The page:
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Jeffrey Johnson and family. Johnson is running for the three-year seat on the Select Board.

Johnson Seeks to Heal Williamstown

By Stephen DravisiBerkshires Staff
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WILLIAMSTOWN, Mass. — Ask Jeffrey Johnson for his campaign's "elevator pitch," and you had better hope that lift is taking you on a ride in a skyscraper.
Johnson, a lifelong resident of the town, has an ambitious agenda for town government and boundless energy to talk about his priorities.
But at his core, Johnson wants to do what he can to heal the wounds that have divided the town over the last year.
"Our hearts are hurting," Johnson said. "No matter what side of the equation you're on, we all know we need changes to be made. Unfortunately, due process takes time, and change is scary.
"I hope to provide a voice for the town as I've been here a long time and have many connections where I feel I have my hand on the heartbeat of the town, and it's time to become transparent as we move forward. I'm here to help the town, bring in infrastructure to town government, bring us up to modern times and implement warrant Articles 36 and 37 as voted in by the citizens."
Those articles, which addressed issues of social justice, received near unanimous support at last August's annual town meeting. Among other things, those town meeting actions called on Williamstown to, "work to acknowledge, address and act in response to all forms of intended or unintended exclusion, hate, bigotry, intolerance and bullying."
In May's annual town election, Johnson will vie with Anthony Boskovich for a seat on the five-member Select Board currently held by Anne O'Connor, who chose not to seek a third term on the board.
Johnson is no stranger to town service. Since July, he has served on the first incarnation of the town's Diversity, Inclusion and Racial Equity Committee.
With a personal heritage that is multiracial — African-American, European-American and Native American — and lifelong friendships with people in multiple social circles throughout town, Johnson says he is uniquely positioned to bridge some of the divides in town.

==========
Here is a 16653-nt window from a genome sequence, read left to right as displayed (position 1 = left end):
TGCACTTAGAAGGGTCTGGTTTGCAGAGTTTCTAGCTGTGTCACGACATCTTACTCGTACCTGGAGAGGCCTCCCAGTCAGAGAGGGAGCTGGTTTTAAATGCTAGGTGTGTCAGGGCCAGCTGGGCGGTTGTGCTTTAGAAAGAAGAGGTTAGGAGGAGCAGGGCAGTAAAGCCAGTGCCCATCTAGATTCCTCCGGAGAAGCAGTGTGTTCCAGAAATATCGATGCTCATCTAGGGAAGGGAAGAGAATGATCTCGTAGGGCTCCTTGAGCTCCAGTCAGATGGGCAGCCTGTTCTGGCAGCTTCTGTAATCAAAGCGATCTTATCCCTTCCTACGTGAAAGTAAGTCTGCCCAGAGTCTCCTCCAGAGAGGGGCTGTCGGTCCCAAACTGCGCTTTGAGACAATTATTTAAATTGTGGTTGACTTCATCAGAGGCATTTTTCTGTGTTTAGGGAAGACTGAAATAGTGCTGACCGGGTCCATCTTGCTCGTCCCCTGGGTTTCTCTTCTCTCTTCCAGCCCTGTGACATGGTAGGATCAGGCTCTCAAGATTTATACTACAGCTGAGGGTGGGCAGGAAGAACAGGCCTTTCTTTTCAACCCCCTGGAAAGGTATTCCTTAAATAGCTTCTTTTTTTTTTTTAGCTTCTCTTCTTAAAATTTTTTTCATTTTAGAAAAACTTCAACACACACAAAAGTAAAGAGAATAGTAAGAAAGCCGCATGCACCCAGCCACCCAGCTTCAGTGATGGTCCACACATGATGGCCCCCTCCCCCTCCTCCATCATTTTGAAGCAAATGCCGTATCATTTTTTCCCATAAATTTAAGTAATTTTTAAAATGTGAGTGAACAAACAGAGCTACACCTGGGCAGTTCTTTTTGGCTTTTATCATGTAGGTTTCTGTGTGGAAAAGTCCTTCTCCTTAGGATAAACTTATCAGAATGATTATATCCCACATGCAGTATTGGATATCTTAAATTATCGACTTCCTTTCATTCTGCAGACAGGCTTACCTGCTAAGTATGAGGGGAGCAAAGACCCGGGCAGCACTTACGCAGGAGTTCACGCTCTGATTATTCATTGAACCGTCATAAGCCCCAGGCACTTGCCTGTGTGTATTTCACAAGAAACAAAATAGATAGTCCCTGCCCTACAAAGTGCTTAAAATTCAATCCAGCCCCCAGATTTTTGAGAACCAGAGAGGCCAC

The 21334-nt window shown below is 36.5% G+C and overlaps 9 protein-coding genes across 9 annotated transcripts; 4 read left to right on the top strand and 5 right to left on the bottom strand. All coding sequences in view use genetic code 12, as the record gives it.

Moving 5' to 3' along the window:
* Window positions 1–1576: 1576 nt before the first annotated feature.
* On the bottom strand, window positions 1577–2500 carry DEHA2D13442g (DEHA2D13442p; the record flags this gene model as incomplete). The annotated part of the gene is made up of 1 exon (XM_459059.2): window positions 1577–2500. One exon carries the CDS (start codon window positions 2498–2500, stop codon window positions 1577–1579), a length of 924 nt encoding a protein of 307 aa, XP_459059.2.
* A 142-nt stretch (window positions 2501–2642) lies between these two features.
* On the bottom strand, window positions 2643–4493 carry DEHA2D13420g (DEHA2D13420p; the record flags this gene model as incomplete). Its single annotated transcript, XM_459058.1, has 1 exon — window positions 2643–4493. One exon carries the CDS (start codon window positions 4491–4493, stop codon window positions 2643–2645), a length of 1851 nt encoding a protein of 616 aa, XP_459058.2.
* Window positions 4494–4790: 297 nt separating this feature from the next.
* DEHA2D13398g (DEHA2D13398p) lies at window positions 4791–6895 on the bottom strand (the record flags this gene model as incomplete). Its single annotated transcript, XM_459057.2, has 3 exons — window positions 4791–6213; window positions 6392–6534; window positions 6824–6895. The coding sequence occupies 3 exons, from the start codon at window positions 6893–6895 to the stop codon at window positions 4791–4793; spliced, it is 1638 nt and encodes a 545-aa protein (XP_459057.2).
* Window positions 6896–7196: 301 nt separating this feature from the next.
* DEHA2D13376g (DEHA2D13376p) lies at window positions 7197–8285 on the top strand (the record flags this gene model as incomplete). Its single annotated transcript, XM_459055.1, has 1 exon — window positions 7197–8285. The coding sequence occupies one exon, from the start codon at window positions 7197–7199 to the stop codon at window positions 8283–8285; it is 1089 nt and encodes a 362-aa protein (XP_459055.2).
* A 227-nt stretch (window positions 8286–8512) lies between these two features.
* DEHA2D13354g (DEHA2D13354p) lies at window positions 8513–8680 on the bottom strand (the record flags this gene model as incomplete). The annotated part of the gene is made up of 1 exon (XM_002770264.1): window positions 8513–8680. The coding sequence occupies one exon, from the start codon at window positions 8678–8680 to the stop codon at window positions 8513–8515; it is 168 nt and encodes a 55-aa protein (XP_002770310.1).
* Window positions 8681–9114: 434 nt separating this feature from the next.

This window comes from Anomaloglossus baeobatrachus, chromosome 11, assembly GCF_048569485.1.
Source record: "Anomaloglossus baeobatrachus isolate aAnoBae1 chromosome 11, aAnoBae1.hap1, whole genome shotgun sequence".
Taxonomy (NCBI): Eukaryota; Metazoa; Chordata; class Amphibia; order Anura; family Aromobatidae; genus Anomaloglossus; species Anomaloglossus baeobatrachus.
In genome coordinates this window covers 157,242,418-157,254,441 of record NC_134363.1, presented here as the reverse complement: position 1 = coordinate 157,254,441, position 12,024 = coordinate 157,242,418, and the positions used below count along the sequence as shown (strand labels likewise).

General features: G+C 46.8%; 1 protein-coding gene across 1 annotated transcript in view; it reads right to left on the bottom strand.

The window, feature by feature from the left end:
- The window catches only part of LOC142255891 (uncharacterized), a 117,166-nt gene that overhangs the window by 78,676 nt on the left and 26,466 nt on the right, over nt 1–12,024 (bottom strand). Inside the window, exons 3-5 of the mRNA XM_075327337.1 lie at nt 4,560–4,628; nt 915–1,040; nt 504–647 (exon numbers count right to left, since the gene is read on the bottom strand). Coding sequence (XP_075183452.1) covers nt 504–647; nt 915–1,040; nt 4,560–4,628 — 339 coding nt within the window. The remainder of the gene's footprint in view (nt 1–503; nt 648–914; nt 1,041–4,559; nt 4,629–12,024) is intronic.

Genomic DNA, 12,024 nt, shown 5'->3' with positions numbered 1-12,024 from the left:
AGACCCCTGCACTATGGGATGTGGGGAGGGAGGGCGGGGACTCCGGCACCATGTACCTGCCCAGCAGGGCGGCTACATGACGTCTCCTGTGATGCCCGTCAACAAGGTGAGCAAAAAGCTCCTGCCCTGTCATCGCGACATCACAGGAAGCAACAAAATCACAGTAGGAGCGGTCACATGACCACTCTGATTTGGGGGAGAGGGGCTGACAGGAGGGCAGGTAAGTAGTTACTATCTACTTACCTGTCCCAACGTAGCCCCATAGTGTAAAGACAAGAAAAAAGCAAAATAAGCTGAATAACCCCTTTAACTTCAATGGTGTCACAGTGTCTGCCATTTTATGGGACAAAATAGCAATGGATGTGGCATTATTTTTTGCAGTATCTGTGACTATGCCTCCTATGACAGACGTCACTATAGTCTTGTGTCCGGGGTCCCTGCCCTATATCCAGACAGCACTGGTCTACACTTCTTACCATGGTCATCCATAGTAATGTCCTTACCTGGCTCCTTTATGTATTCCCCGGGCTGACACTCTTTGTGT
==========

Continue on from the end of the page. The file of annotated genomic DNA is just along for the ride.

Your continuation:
"Even among the other candidates involved in this election, I grew up in the same neighborhood as Albert Cummings, Wade Hasty is friends with my brother-in-law, Barbara [Rosenthal] and I have spoken, Tony [Boskovich] and I have spoken," Johnson said. "I'm a healer. I want to bring people together. Everything in my life has prepared me for this.
"On the DIRE Committee, I was more about the I and the E, the inclusion and equity. With the 'R,' I have stories in my own family going back to the '70s with racism."
And his family was in the middle of one of the biggest stories of Williamstown in the last 10 years, the flooding caused by Tropical Storm Irene that led to the ultimate closure of the Spruces Mobile Home Park.
"My grandmother was displaced from the Spruces," Johnson said. "She lives in a trailer park in Pownal [Vt.], and I have a sign in front of her place representing all the people who want to come back."
That experience helps fuel Johnson's commitment to one of his priorities, affordable housing.
"The town garage site [on Water Street] sticks out in my head as one location," Johnson said. "I'm also trying to look into different pieces of land. Why do we not know every single place we can build? … We first have to figure out every place we want to build."
And adding to the town's housing stock is directly tied to another of Johnson's objectives: helping the town achieve its environmental goals.
"As a college student, I was privileged enough to work at the Middlebury College Recycling Center," Johnson said. "Two years after that started, they did the recycling for the entire town of Middlebury. I think we deal with our landfill issue by doing more reuse … but we're going to need people to work on those jobs.
"Where would those people be able to live? We have to decide how to utilize places and spots in town."
As for the structure of town government, the fallout from a series of incidents of alleged and admitted misconduct at the Police Department has exposed a need to modernize the municipal infrastructure, Johnson said.